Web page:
A dramatization of the Great Train Robbery. While not a 'how to', it is very detail dependent, showing the care and planning that took place to pull it off. Written by
John Vogel <firstname.lastname@example.org>
It made headlines when it happened! It made history when it succeeded!
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Did You Know?
Like many British tough-guy actors of the 1950s to the 1970s, Robbery star Stanley Baker liked to hang out with real gangsters (see James Morton: Gangland, 1991). It is not meant to suggest that Baker was a criminal himself, but the fact is that actors and rascals in the 1950s and 1960s used to socialise at the same hours of the night, because in Britain in those days the pubs all closed at 10pm, and people who had to work late had to go to late-night clubs to chill out after hours. See more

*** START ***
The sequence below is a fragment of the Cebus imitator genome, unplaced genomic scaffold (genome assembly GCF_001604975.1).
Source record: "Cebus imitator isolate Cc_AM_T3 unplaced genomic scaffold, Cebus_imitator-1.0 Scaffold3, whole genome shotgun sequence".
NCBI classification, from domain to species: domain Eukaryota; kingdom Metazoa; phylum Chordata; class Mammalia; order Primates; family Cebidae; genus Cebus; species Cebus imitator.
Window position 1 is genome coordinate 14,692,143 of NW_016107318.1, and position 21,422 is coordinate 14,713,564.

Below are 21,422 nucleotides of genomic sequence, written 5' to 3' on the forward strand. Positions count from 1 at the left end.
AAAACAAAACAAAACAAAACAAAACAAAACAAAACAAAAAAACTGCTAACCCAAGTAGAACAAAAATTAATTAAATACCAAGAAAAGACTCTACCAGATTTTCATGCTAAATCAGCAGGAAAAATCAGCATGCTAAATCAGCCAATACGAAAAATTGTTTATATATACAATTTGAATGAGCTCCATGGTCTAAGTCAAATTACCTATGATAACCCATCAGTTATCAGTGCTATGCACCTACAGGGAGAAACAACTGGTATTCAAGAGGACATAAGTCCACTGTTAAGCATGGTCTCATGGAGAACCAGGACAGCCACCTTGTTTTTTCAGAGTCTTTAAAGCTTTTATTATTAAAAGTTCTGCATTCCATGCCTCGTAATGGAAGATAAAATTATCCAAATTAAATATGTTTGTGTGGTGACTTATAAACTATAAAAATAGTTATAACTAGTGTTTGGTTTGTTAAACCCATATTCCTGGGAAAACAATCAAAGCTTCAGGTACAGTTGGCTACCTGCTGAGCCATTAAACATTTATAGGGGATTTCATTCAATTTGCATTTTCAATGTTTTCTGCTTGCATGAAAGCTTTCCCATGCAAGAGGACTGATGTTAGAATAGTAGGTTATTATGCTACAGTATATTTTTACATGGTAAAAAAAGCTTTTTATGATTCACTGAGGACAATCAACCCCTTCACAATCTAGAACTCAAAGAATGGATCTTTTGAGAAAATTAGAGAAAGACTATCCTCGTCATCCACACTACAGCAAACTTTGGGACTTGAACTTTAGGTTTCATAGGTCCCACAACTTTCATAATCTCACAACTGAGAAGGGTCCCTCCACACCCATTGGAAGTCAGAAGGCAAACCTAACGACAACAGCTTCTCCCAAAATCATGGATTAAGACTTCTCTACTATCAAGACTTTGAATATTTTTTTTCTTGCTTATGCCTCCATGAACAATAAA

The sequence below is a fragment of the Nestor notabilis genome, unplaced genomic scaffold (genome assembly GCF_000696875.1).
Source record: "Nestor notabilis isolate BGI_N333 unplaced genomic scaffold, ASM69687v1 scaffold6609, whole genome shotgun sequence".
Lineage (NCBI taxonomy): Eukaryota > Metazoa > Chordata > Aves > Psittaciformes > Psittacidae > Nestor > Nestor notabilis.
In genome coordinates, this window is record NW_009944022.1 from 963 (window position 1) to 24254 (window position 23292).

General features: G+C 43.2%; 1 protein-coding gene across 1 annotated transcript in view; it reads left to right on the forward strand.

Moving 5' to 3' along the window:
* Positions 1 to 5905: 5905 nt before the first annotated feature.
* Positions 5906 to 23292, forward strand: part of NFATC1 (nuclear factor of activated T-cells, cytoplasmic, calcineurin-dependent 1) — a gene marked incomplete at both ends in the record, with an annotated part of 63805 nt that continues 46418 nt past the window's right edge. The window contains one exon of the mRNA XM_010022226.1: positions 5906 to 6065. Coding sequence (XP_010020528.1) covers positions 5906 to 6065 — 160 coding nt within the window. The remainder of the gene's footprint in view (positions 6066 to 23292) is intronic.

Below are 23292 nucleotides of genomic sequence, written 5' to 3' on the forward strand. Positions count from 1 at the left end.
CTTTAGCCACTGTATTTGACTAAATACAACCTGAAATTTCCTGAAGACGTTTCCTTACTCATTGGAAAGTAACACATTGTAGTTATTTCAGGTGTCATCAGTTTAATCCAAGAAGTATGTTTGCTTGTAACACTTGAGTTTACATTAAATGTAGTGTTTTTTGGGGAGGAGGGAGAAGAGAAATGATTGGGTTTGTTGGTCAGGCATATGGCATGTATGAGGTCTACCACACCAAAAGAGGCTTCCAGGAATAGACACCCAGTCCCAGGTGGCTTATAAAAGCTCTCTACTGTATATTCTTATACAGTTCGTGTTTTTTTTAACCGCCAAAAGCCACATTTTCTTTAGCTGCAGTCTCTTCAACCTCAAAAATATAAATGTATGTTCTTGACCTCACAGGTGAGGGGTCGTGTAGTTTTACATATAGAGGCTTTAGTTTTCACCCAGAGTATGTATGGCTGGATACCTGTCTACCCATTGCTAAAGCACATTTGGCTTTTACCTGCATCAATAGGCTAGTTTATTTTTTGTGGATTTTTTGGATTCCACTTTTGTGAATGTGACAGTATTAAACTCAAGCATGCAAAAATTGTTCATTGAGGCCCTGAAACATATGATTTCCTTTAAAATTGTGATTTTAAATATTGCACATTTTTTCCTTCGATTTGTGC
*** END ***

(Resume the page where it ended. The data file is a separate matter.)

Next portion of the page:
When the traffic warden puts the gas canister in the car a white cable can be seen from above whatever it was. See more
Referenced in The Projectionist
Born to Lose
Written by Johnny Keating
and Tommy Scott
Performed by Jackie Lee See more